Having just received our “office” Nook, I am still in geek-mode noting the differences between the two devices.
One of the things that struck me when I first connected the Nook to the computer was the directory structure is completely different from the Kindle’s structure.
The Kindle’s folder structure looks like this on my iMac:
For me, as a long-time Kindle user, the directory structure is intuitive. The “audible” directory is where audio-books are, the “documents” directory is the main directory for eBooks, the “music” directory is where we can put music to listen to while we read
Let me start this post out by stating that I am a long-time Kindle owner and lover. If I seem to be favouring the Kindle over the Nook, this is the reason: I have had far more experience with the Kindle than I have with the Nook and I have been spoiled by the Amazon and Kindle experience. That said, let’s get on with my experience thus far.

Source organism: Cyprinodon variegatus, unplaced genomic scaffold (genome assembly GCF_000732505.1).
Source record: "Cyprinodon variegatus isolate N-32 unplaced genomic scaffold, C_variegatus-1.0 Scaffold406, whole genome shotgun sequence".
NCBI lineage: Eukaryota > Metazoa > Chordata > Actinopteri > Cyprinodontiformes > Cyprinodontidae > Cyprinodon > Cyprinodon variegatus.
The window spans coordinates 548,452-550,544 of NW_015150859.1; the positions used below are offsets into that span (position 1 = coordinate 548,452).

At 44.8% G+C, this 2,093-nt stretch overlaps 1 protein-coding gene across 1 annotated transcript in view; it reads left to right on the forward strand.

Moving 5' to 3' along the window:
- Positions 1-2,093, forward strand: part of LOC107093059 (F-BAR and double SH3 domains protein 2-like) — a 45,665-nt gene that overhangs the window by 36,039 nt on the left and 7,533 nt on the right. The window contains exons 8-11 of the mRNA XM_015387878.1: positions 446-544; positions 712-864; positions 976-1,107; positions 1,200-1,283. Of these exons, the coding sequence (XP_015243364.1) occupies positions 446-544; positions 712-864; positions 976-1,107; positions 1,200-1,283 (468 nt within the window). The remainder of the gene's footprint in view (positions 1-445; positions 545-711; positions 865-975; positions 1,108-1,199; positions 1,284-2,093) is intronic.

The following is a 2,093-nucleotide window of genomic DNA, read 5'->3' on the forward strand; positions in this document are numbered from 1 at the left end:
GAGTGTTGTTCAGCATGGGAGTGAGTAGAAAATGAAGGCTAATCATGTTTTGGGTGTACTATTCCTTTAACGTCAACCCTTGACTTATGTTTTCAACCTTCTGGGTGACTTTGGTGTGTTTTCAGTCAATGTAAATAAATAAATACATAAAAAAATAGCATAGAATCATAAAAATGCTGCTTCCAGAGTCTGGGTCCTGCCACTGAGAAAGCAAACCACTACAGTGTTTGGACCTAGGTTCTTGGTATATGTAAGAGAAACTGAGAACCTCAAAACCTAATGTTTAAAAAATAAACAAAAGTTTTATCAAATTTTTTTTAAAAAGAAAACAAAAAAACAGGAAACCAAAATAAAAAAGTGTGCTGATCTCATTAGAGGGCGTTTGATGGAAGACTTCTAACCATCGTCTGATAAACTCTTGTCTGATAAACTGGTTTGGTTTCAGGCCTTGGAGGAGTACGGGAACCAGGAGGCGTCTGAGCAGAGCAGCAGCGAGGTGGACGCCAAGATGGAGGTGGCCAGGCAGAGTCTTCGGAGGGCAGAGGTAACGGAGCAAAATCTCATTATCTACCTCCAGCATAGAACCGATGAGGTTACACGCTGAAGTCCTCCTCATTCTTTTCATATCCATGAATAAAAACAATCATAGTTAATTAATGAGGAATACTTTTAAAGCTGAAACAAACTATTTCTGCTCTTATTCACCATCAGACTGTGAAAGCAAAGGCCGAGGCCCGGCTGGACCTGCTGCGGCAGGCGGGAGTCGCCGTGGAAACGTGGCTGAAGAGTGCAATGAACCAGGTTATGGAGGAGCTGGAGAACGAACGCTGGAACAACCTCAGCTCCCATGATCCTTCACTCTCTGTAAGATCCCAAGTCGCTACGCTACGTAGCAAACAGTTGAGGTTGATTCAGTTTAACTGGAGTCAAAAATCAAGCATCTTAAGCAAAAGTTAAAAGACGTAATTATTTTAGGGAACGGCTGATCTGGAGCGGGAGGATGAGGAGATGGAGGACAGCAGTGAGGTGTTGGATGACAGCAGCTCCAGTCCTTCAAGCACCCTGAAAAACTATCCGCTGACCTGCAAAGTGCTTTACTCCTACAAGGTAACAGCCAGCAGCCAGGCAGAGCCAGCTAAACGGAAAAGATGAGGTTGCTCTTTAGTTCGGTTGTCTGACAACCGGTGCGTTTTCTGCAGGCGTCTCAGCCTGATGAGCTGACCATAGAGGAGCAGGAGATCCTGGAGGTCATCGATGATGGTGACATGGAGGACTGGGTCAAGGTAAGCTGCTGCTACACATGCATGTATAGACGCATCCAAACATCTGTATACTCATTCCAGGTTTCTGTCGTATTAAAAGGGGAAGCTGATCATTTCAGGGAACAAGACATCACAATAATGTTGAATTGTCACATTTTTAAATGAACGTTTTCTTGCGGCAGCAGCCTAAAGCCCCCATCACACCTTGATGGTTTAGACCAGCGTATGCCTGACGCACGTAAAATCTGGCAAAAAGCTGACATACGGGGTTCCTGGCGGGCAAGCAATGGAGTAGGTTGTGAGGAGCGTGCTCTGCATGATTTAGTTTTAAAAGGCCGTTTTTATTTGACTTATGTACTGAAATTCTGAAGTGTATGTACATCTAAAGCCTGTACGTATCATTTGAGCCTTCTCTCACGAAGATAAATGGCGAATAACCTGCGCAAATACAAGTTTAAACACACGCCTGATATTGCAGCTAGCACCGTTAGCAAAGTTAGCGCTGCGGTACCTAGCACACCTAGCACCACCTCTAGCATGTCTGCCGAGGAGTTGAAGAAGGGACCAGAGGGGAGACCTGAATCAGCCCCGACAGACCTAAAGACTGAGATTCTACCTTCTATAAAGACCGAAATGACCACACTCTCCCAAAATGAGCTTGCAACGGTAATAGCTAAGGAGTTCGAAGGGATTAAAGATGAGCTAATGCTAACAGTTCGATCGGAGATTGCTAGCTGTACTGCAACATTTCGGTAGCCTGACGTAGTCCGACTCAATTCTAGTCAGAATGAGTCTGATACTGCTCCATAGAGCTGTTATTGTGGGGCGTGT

Look and Feel
My first impressions of the Nook as I extracted the box from the shipping packaging was that the Kindle comes shipped in its ‘own box’ because the
As the debate over self-publishing versus traditional publishing rages, authors are quietly uploading their eBooks to websites such as Free-eBooks.net, Smashwords, Kindle Direct Publishing platform, and Lulu – to name a few.
I saw an article yesterday on the Guardian UK website in which Dalya Alberge discusses Ian Rankine’s suggestion that there be tax incentives given to new writers. Traditional publishing meant for authors an upfront advance on their book’s sales. An advance from your publisher 10 years ago could probably make a sufficient dent in your mortgage. These days, it might cover one month’s rent.